Getting Organized, Finally

After years of looking for a good storage solution for 386 chips, I accidentally stumbled upon it:

A slightly repurposed CPU tray

This is a relatively modern CPU tray, designed for—I believe—Socket G processors, It turns out that old ceramic PGA 386s fit in the tray rather well.

386 CPUs in stacked trays.

It is not a perfect fit. The 386s are slightly thicker than the PGA988 processors that the tray was designed for. That means when the trays are stacked, the upper tray sits on top of the CPUs rather than on the lower tray, but that is a minor problem. And it’s not like the ceramic is going to break.

Non-Intel 386 CPUs

What really matters is that I can finally keep 386s in nice trays where the CPUs are well protected (bye bye, bent pins!) and easy to locate.

Similar and much less unusual tray reuse has been suggested for other situations, such as this:

Socket 775 tray with Socket 478 CPUs

Those are Socket 478 Pentium 4 processors stored in a tray designed for Socket 775/771 CPUs. It’s again not ideal because the CPUs sit on their pins rather than just the edges of the package, but it’s not a problem because the trays stack properly and the CPUs have quite enough pins that they won’t get bent by the weight of the CPU alone.

In related news… does anyone know where to get CPU trays suitable for 486s? I have enough storage for Socket 5/7/370 CPUs, not enough socket 4 and 8 CPUs to need trays, and finally found a 386 storage solution. But I have enough 486s that they are a pain to store without a tray.

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11 Responses to Getting Organized, Finally

  1. GL1zdA says:

    I haven’t yet received mine (trying to get more things into one shipment), but I’ve ordered these (you have to register on the forum to see the picture):

  2. Michal Necasek says:

    Very interesting, thanks for the pointer.

    There’s this stuff too, but I don’t really want 100 trays. 5-10 would be more than enough.

  3. Lazaro Millo says:

    MOAR! 😉

  4. Michal Necasek says:

    If you mean more photos of old junk then I can probably come up with something…

  5. Lazaro Millo says:

    That is almost what I mean, except I’d phrase it as “more photos of classic computing items” as there is no “junk” in any of these images, at least not in my mind.

    That reminds me: I have an old Pentium Pro laying around somewhere. I believe its a 200Mhz model. Do you have one in your collection?

    Lastly: As someone who used a 286 longer than anyone else I knew, ran a 486 well into the original Pentium era, kept a two-Celeron rig for a very long time, and ran a Core 2 Quad until this year, I’d really enjoy a “mash-up” of competitive benchmarks between not-too-dissimilar CPUs in and just outside of a generation. For example: all those 386’s run against a few 286’s and a few 486′, concentrating strictly on cpu number crunching performance metrics, to accompany those pics.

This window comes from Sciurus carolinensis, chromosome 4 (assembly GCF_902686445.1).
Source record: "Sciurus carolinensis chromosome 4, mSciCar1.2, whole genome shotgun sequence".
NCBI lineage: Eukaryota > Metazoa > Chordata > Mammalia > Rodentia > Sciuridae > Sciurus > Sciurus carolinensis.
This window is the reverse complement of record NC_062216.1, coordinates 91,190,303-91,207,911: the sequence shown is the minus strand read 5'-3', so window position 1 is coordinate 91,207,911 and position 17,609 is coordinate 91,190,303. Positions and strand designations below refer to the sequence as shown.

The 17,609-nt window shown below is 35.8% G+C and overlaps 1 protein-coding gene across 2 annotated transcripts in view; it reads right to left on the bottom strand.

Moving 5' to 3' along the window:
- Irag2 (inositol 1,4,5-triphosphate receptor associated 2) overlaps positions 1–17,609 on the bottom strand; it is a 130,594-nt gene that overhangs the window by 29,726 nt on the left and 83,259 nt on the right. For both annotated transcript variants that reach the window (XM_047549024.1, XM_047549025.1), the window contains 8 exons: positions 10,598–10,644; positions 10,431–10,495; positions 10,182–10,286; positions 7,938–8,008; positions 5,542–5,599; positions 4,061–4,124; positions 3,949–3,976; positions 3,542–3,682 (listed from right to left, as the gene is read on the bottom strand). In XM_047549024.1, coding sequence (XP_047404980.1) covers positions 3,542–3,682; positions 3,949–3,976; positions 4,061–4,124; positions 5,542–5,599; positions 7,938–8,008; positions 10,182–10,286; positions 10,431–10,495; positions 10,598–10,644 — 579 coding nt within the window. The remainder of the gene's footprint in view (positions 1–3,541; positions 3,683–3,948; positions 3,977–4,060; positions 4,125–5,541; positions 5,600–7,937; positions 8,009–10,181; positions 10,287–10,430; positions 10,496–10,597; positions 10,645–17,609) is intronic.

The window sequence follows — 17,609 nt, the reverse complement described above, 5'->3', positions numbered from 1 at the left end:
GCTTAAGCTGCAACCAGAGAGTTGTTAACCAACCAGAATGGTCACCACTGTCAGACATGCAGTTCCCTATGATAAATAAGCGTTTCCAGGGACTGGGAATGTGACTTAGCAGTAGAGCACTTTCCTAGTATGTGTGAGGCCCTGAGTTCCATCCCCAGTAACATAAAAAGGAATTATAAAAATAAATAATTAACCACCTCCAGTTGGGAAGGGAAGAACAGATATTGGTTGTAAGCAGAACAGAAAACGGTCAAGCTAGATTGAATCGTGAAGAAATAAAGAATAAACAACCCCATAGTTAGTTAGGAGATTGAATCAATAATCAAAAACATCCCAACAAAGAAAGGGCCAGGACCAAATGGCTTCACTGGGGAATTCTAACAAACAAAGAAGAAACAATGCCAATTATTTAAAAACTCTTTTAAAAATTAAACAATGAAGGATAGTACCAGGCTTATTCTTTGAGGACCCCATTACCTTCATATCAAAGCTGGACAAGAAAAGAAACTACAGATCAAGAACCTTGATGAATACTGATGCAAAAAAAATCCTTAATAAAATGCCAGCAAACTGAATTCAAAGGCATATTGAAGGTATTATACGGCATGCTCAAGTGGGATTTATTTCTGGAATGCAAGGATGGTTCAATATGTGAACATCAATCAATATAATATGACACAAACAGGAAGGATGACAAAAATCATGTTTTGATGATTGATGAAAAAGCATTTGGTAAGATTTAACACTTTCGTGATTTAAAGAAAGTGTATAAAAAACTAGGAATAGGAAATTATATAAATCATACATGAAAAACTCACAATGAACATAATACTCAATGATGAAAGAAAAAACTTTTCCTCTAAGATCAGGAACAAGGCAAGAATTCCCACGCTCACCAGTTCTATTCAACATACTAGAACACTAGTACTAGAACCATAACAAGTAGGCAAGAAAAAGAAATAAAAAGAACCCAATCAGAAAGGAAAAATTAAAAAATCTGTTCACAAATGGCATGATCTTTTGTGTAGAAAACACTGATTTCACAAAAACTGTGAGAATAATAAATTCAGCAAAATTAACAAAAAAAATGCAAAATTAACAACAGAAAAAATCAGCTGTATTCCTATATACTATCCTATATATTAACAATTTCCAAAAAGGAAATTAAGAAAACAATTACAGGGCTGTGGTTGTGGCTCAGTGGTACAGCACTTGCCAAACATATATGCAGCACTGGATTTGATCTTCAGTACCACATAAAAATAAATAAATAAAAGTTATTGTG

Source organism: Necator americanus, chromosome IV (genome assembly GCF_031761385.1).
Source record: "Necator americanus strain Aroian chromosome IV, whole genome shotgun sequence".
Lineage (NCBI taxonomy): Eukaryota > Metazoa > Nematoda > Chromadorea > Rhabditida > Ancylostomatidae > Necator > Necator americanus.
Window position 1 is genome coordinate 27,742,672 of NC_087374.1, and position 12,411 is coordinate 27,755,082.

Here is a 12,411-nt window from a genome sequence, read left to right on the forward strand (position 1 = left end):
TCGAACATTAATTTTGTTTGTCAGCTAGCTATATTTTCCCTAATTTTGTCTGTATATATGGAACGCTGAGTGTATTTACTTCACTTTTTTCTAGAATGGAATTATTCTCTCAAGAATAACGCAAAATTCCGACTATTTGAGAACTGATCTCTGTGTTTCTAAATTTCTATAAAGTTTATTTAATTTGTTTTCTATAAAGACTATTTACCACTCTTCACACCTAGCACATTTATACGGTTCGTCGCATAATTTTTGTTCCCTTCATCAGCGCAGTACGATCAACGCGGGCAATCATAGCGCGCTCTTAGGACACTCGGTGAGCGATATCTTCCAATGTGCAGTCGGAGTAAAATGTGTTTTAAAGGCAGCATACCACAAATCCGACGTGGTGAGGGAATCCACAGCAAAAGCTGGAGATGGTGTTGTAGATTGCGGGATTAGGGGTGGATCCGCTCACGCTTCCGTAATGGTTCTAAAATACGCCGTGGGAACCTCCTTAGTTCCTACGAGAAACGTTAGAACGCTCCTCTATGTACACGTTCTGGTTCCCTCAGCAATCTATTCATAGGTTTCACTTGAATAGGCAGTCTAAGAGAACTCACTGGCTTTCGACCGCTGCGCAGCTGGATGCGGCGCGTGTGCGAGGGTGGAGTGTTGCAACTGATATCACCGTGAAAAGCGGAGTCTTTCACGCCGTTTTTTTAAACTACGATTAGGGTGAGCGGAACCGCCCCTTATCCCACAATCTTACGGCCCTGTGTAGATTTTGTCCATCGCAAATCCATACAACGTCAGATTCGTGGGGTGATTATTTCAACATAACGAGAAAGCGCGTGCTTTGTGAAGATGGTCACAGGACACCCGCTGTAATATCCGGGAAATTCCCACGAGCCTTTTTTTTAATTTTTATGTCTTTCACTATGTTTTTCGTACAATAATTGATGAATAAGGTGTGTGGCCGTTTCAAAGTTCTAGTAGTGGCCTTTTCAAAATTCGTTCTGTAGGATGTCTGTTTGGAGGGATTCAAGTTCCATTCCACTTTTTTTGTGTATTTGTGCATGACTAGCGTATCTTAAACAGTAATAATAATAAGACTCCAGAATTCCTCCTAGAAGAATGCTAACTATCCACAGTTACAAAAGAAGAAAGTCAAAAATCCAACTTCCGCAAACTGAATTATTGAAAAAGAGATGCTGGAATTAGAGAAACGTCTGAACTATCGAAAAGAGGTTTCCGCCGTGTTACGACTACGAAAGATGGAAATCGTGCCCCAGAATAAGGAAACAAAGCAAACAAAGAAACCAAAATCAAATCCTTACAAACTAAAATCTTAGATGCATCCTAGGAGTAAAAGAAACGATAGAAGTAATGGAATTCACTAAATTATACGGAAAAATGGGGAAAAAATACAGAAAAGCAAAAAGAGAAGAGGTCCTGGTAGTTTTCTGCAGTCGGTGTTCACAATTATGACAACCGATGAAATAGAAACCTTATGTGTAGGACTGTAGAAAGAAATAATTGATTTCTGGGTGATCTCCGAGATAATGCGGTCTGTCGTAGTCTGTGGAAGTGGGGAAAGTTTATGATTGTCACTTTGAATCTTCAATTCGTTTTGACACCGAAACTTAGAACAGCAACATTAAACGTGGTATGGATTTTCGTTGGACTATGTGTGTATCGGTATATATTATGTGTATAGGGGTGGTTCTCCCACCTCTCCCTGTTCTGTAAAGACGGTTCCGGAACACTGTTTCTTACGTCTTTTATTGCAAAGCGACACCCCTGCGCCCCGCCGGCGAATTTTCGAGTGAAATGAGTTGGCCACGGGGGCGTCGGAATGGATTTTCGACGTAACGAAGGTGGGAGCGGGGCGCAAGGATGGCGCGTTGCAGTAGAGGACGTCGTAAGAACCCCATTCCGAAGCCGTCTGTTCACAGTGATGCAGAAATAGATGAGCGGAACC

6. Michal Necasek says:

    Yes, I have a 200 MHz PPro (several, but probably not all L2 cache size variants). And I certainly plan to post more photos of vintage hardware 🙂

    Benchmarks would be interesting, but what sort? For my own purposes, I have been collecting Norton Sysinfo figures for all “not too fast” processors (up to 400 MHz or so). One problem is that there are very few benchmarks which measure pure CPU performance, and then everything depends on the board used, cache, memory type, etc. etc. I have also been collecting memtest86 bandwidth figures which do not measure CPU performance exactly, but are an indicator of overall system performance.

  7. Richard Wells says:

    One could go to Vogons.ORG and find a number of forum threads devoted to comparison of related processor system. A bit heavily focused on gaming but does include some CPU number crunching benches as well. The two I remember involve a comparison on many different 486s and Pentiums with all the myriad cache options and a more detailed 286 versus 386DX versus 386SX all running at 25 MHz. Might prove to be a starting point in terms of defining what sets of benchmarks are necessary.

  8. Lazaro Millo says:

    I finally found the PPro 200Mhz. Its an SY013, with 256K. I also found some interesting tidbits: an Intel “686” a Celeron on a Pentium 3 style adapter board, and a few other less interesting but still noteworthy CPUs.

    When I get some time I will compile a list.

    Over the last week I’ve also given the benchmark idea some more thought, and I would lean more towards “general use” system benchmarks, not specific to gaming. Perhaps an “office use” type of score. This is where I think faster and/or equivalently clocked prior generation CPUs are more competitive with newer / slower / less efficient clock-for-clock CPUs. The Pentium 4 definitely comes to mind, as do motherboards with “cache memory” slots.

    Lets put that collection to “work” (yes, in quotes) … 🙂

  9. Lazaro Millo says:


    I meant to type: … “an IBM “686”, an Intel Celeron on a…

  10. Michal Necasek says:

    Many system/business benchmarks measure “real world” performance which also stresses video, storage, etc. But we are probably interested in as pure CPU performance as we can get. Some classics like dhrystone or whetstone could be useful too.

    The other (and maybe bigger) problem is finding a benchmark that can actually run on stuff from a 386 to Pentium 4 or later.

    Now I remember that Sysbench has a pretty good coverage of roughly 386 to 2 GHz CPUs.

  11. Kogias ilias says:

    I think you should design modular cpu trays and 3d print as many as you like. On thingiverse there are some examples.

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